Inside (the Beltway) ScoopBy: Ellen Kuo
Wednesday, April 26, 2023
Budget Hearings Resume with NSF and NIH
With Congress’ return on April 17, the National Science Foundation (NSF) was one of the first to defend its fiscal year (FY) 2024 budget request before the Senate. Chair Jeanne Shaheen (D-NH) of the Senate Commerce, Justice, Science and Related Agencies Subcommittee noted her strong support for NSF and that in the FY 2023 omnibus NSF received the agency’s largest ever budget increase of $1 billion. She also wanted to know how NSF is supporting Navigating the New Arctic—one of the 10 big ideas for long-term NSF research where NSF would establish an observing network of platforms and tools across the Arctic to document the rapid biological, physical, chemical and social changes due to warming and to leverage participation by other federal agencies. She was assured this was still an important area for NSF.
Senate Appropriations Chair Patty Murray (D-WA) was concerned about Republican cuts in the science area, especially in implementing the CHIPS and Science Act. NSF Director Sethuraman Panchanathan, PhD, said going back to FY 2022 funding levels would have “tremendous” impacts forcing cuts to quantum and dampening the regional innovation engine programs, which were just launched by NSF, and thereby hinder future job growth and innovations of the future. He added that this is not the time to cede our country’s progress at such a pivotal time in global competition.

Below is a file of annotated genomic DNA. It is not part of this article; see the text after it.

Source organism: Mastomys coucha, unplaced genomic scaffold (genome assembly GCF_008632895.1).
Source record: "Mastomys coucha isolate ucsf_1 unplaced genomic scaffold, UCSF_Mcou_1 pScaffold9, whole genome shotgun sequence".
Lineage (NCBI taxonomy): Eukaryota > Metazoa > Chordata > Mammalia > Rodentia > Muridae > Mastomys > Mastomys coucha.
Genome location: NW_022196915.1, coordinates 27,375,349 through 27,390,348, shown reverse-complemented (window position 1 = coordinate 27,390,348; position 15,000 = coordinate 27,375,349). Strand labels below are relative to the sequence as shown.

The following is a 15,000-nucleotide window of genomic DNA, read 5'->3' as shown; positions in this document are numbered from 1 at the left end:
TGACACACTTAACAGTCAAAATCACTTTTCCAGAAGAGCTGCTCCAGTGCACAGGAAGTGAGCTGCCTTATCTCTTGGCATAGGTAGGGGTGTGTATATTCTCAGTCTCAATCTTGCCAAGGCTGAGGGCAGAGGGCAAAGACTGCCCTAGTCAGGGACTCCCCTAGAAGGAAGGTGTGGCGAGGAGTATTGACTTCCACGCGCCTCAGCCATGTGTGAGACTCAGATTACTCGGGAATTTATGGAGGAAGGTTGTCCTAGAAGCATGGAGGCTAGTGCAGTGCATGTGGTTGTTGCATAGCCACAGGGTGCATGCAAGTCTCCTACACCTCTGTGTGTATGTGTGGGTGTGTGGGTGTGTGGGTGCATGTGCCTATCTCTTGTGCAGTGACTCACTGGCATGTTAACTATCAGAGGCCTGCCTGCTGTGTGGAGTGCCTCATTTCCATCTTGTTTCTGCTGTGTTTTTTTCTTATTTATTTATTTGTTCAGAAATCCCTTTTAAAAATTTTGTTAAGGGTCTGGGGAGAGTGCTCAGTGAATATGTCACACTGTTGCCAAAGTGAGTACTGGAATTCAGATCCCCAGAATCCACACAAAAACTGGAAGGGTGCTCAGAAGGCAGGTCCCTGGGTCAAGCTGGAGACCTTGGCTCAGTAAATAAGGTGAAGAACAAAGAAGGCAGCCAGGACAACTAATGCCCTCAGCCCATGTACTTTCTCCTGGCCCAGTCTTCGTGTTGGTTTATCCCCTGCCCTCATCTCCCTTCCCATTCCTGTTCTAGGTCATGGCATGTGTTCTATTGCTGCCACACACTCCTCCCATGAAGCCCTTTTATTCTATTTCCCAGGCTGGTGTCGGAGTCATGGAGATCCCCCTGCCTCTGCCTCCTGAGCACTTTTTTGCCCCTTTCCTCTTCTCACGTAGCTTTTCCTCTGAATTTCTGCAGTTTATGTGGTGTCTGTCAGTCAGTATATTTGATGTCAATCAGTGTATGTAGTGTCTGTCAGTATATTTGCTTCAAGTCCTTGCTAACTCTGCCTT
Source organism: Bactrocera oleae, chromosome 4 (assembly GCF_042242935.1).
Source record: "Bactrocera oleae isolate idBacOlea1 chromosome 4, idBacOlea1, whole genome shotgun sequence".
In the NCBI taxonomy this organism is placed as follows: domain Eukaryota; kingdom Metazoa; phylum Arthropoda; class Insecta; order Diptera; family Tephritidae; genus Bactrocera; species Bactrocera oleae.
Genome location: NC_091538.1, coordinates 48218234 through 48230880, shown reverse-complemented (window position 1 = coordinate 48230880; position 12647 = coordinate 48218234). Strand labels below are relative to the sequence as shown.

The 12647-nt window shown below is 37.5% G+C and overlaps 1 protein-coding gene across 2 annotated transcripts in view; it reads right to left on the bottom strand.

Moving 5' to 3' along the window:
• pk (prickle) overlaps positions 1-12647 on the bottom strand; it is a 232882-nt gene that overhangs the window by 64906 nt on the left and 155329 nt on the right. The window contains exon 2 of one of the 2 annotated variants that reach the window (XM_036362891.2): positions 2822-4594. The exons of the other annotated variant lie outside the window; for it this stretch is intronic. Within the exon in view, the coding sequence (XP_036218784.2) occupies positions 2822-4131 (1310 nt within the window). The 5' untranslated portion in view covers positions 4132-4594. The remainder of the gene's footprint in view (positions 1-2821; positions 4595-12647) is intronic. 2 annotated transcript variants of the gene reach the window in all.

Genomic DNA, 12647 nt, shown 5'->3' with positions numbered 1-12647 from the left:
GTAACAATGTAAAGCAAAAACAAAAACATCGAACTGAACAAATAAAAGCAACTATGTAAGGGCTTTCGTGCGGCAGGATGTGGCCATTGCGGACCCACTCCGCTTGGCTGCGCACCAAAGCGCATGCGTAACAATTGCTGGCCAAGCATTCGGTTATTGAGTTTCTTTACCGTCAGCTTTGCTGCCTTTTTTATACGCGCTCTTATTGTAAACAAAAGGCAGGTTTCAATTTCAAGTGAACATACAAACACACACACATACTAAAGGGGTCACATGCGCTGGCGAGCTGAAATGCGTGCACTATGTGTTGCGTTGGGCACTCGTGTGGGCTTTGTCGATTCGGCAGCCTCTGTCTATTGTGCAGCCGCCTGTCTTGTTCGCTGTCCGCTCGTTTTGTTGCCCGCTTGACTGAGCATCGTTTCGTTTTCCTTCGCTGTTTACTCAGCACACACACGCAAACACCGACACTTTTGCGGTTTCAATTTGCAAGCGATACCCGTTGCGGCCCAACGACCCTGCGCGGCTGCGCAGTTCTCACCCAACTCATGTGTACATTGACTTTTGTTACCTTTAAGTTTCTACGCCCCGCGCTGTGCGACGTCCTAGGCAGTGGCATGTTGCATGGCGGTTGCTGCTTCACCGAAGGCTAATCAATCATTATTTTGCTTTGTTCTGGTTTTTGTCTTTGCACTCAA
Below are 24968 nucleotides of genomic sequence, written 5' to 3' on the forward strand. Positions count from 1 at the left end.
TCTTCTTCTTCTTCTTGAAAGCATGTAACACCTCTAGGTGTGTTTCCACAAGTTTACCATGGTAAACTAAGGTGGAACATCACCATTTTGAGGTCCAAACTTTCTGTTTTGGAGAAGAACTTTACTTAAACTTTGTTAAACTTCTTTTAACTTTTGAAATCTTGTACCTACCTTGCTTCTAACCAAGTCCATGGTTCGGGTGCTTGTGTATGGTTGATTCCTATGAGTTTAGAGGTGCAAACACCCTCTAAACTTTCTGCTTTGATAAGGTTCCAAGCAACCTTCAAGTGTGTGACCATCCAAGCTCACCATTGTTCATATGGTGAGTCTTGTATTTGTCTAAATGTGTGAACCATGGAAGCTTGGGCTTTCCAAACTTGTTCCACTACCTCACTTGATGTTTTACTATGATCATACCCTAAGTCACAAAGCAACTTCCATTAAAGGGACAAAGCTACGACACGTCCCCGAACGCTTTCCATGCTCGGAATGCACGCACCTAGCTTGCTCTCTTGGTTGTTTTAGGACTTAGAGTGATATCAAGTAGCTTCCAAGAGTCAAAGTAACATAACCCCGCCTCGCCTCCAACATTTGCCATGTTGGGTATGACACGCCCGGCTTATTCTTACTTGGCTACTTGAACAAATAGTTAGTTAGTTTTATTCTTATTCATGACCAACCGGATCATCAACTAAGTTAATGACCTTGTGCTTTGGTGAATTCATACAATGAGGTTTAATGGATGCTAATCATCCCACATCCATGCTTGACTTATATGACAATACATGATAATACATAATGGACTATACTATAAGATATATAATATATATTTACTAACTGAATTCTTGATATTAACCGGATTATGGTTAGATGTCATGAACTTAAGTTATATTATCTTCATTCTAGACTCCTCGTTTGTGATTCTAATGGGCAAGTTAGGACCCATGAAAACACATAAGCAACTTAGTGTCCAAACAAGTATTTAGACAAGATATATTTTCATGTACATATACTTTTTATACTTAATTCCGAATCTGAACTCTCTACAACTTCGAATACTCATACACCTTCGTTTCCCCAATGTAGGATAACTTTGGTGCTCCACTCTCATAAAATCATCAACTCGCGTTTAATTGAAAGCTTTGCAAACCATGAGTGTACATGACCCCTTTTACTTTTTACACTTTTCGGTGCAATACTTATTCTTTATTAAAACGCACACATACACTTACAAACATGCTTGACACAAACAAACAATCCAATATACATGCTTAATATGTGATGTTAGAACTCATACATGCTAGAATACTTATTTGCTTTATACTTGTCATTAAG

Sen. John Kennedy (D-LA) asked when NSF will spend its funds in a wider swathe of states since NSF has been spending most of its money in just 10 states for 44 years since the establishment of the Established Program to Stimulate Competitive Research (EPSCOR). Sen. Jack Reed (D-RI) was also concerned about NSF funding going to EPSCOR states. Panchanathan said he was committed to expanding the funding beyond these 10 states and through the Growing Research Access for Nationally Transformative Equity and Diversity (GRANTED) program. It is focused on addressing systemic barriers within the nation’s research enterprise by improving research support and service capacity at emerging research institutions. GRANTED has already accelerated this effort and NSF has metrics to measure its progress.
Sen. Gary Peters (D-MI) wanted to know NSF criteria for funding artificial intelligence (AI) proposals. Currently, NSF is the largest nondefense funder of AI research. The director was enthusiastic about how AI is going to be integral to future innovation.
Sen. Van Hollen (D-MD) questioned NSF’s continued efforts to keep the U.S. at the forefront of cutting-edge technologies and to understand NSF’s efforts working with Historically Black Colleges and Universities (HBCU), as passed in CHIPS. Panchanathan said he has met with HBCU presidents and is targeting them for potential federal funding.